Photography, films and videos
Some naturist clubs have been willing to allow filming by the media on their grounds, though content that proved not to be of genuine naturism can end up being parodied by the media as the norm.
Some commercial 'naturist' DVDs are dominated by imagery of naked children. Such material can be marketed in ways that appear to appeal directly to paedophile inclinations, and ownership of these DVDs (and their earlier video cassette incarnations) has resulted in successful British prosecutions for possession of indecent images of children. One case was appealed, unsuccessfully, to the European Court of Human Rights. The precedents set by the court cases mean that possession in Britain of any naturist image of a child is, potentially, grounds for prosecution.
Photo shoots, including major high-profile works by Spencer Tunick, are done on public places including beaches.[i]
^ The Hannover based Bund für freies Lebensgestaltung wrote "Naturism is a new lifestyle caring for the body, the soul and the spirit in society. We live the ideal of freedom, conscious of its limits, taking up our responsibility. The expression of our will is nudity, our admission of sincerity.
^ In his book, Cinema Au Naturel, author Mark Storey states "two related terms that we will continually run across are nudist and naturist. Although, the meanings of the two terms are virtually identical, they often have different connotations for those who prefer one to the other. In America people who believe that it is physically, socially, emotionally, and perhaps spiritually healthy to go about fully nude individually and in groups of mixed sex whenever weather permits and others are not offended generally refer to themselves as "nudists". In Europe such people more often than not refer to themselves as "naturists".
^ The English version of the Agde definition was translated differently in Guide Mondial de Naturisme 96 97.Naturism (American "nudism") is a way of life in harmony with nature characterised by the practice of communal nudity with the intention of encouraging self-respect, respect for others and the environment.
^ Ray Connett, Sunny Trails, in Sunbathing for Health Sept 1947 p 8, July 1957 p 14 writes that Naturism is a weasel word that can mean anything
^ Presently, Mark Storey is authoring an article detailing historical use of the terms naturism and nudism and how they differ between different cultures, countries, and time periods in history. In a telephone interview by Daniel Johnson on 15 April 2006 with Storey he stated that "a draft of the piece was posted on the "References" page of The Naturist Society web site for a few weeks". At the time of its former release in October 2004 it was titled Naturism, Nudism, or Nameless? A History of Terms He is planning on publishing a revised article as soon as additional information and errors are corrected.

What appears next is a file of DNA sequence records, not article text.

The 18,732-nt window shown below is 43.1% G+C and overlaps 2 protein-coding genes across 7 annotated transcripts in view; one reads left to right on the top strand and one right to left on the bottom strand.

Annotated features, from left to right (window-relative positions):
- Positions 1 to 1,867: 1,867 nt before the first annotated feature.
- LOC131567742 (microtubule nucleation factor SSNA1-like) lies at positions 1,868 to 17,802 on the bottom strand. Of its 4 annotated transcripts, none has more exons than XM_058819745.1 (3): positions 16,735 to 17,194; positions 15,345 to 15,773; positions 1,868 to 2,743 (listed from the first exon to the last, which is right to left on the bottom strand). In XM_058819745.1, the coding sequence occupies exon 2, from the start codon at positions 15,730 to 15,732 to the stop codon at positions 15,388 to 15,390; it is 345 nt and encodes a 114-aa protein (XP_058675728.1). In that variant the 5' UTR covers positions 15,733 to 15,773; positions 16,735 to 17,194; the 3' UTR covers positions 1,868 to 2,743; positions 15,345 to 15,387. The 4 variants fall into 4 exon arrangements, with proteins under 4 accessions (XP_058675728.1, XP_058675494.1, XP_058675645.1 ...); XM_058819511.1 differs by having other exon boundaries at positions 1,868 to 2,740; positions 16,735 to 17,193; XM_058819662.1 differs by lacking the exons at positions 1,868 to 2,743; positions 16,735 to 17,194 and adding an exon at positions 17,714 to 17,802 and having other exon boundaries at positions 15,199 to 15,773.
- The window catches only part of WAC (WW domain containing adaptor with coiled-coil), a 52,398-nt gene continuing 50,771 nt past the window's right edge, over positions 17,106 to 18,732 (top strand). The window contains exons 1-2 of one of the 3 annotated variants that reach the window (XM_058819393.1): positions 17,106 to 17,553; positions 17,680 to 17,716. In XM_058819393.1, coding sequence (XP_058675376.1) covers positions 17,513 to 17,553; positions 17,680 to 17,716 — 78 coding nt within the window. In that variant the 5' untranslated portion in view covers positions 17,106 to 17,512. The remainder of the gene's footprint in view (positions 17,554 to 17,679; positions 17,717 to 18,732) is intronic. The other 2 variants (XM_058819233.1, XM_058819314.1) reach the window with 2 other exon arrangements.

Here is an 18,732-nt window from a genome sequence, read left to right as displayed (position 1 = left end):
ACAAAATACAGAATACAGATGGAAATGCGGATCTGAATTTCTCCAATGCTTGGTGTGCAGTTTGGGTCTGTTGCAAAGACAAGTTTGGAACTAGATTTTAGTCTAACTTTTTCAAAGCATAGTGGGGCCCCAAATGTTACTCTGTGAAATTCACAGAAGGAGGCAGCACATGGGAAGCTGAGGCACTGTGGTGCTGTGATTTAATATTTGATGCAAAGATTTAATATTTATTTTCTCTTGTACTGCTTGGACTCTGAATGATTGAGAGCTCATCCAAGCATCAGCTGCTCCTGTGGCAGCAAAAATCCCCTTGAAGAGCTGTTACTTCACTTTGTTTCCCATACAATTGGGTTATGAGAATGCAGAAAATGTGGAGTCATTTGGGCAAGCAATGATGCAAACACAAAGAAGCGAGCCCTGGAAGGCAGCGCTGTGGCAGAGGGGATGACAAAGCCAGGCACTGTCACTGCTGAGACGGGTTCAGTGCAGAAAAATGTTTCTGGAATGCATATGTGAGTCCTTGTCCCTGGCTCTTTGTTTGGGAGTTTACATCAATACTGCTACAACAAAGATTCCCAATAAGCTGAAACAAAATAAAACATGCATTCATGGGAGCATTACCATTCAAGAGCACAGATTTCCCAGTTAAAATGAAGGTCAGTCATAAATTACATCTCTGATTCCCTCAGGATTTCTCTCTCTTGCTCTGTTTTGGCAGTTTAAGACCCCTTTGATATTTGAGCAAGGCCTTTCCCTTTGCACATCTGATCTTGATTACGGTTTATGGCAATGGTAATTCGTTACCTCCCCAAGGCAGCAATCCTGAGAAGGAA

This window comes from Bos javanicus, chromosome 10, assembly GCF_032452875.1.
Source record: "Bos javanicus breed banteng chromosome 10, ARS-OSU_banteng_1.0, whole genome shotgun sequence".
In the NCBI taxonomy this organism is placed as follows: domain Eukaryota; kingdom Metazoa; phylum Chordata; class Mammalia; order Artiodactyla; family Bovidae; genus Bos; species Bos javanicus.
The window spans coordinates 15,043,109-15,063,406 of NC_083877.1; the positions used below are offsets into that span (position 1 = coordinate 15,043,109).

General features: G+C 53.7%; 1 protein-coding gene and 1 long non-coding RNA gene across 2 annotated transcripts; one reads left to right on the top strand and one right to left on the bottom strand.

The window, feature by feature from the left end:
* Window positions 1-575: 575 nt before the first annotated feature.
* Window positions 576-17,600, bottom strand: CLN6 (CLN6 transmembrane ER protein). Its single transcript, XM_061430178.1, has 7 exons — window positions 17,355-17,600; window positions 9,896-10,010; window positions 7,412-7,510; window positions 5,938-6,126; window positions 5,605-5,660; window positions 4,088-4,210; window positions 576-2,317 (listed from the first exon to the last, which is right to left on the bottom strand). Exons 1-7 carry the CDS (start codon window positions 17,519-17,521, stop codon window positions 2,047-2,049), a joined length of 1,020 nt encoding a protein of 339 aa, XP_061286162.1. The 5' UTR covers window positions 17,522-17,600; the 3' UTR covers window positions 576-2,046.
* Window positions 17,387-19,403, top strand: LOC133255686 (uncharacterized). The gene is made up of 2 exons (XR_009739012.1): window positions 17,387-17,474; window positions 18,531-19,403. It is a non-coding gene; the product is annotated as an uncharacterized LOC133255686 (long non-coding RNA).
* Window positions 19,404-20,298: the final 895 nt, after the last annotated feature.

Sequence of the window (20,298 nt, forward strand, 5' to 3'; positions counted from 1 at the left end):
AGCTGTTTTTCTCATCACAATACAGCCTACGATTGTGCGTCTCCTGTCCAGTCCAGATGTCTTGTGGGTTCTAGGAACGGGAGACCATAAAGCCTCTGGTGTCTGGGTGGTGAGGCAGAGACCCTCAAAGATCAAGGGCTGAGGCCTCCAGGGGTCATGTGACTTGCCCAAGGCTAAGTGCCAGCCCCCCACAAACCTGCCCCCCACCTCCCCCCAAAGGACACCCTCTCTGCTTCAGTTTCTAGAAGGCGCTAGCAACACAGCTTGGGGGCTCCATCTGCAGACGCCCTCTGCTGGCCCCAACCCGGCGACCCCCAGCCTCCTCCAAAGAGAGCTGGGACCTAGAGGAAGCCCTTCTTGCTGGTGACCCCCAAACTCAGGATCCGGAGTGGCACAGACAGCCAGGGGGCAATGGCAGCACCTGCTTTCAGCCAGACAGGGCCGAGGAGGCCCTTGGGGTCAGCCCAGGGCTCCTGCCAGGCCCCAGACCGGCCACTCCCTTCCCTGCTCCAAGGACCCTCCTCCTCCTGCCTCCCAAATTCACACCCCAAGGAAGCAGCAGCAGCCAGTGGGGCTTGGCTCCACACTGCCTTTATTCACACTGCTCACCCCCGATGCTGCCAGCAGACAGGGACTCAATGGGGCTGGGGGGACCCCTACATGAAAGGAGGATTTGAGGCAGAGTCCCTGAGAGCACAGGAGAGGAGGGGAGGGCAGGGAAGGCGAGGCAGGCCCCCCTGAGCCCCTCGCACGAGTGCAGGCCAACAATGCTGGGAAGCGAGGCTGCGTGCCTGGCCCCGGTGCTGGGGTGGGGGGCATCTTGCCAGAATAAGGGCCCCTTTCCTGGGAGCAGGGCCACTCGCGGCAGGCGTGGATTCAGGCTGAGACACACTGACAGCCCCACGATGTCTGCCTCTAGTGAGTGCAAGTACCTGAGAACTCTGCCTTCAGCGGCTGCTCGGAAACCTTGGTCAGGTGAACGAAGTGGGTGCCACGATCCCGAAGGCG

^ The three biggest centres on the Médoc are Euronat 335 ha, CHM 175 ha with a 3 km beach, and La Jenny 127 ha
^ "Le naturisme est la doctrine qui consiste à laisser agir la nature plutot que d'intervenir de manière artificielle".
^ Crawford wrote a series of letters discussing his new club and its philosophy to the socialist Edward Carpenter between 1891 and 1892. In his letters to Carpenter, Crawford described his daily activities. "Calderwood and I were up at Matheran having two days’ holiday to spend naked from breakfast to evening [...] in June, Calderwood and I had a grand day. We went away to a bungalow in the Tulsi Lake without servants and spent from dinner time Saturday till 5 pm Sunday in nature’s garb". The club's dress code required full nudity, with exceptions made for accessories such as rings and glasses. Members of the club had to be plainspoken about sexual related matters and all taboos were consciously discarded. Carpenter suggested that a female branch should be added to the commune, although this was not achieved.
^ Photography in public nude beaches Nudists who visit public nude beaches may be photographed by street photographers, social documentary photographers, photojournalists or other kinds of photographers without the nudists' knowledge and in the United States and most democratic countries the photographers have the law on their side as no individual has an expectation of privacy in a public place and photographers are not required to have the naturists' consent before photographing them or publishing and selling the pictures or videos. In many countries there exist private nudist areas in which photography is not allowed and naturists who wish to not be photographed can enjoy their activities there. However, naturists who wish to not be photographed in public nude beaches have found various ways to make the photographers leave the beach, such as photographing the photographer and publishing such photos. Some nude beaches provide fences that block the view from nearby streets.
^ ab Deschênes, Stéphane (4 January 2016). "The Official INF-FNI Definition of Naturism" (PDF). INF-FNI. International Naturist Federation. Retrieved 11 January 2016.
^Vera Playa history article, retrieved 2007-11-22
^ "For a relaxed explanation". Sunnyfun.com. Archived from the original on 2013-03-08. Retrieved 2013-03-14.
^ Naturist net Archived 2012-04-29 at the Wayback Machine. Scandinavia with geolocations
^ "Revealed: Paris opens first nudist park but no voyeurs allowed". The Guardian. Agence France-Presse. 31 August 2017. Retrieved 3 September 2017.